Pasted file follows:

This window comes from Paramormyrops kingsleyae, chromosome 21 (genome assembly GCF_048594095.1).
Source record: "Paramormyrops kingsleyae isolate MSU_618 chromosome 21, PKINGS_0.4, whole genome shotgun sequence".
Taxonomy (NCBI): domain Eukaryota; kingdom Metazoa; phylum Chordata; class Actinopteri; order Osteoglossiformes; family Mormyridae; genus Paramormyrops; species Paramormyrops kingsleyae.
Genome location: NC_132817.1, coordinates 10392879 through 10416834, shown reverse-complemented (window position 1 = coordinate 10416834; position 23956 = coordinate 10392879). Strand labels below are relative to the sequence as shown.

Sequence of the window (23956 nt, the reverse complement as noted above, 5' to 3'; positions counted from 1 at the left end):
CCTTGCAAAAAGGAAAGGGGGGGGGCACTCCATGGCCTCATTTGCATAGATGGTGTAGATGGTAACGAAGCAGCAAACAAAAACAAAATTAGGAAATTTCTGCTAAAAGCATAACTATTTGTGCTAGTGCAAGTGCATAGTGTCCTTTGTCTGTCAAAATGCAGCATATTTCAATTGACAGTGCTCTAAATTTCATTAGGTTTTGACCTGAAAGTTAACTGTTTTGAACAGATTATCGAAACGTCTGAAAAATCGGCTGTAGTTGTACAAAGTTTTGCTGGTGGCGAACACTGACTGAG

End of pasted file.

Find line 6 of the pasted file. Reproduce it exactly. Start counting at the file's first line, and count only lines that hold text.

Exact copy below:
CCTTGCAAAAAGGAAAGGGGGGGGGCACTCCATGGCCTCATTTGCATAGATGGTGTAGATGGTAACGAAGCAGCAAACAAAAACAAAATTAGGAAATTTCTGCTAAAAGCATAACTATTTGTGCTAGTGCAAGTGCATAGTGTCCTTTGTCTGTCAAAATGCAGCATATTTCAATTGACAGTGCTCTAAATTTCATTAGGTTTTGACCTGAAAGTTAACTGTTTTGAACAGATTATCGAAACGTCTGAAAAATCGGCTGTAGTTGTACAAAGTTTTGCTGGTGGCGAACACTGACTGAG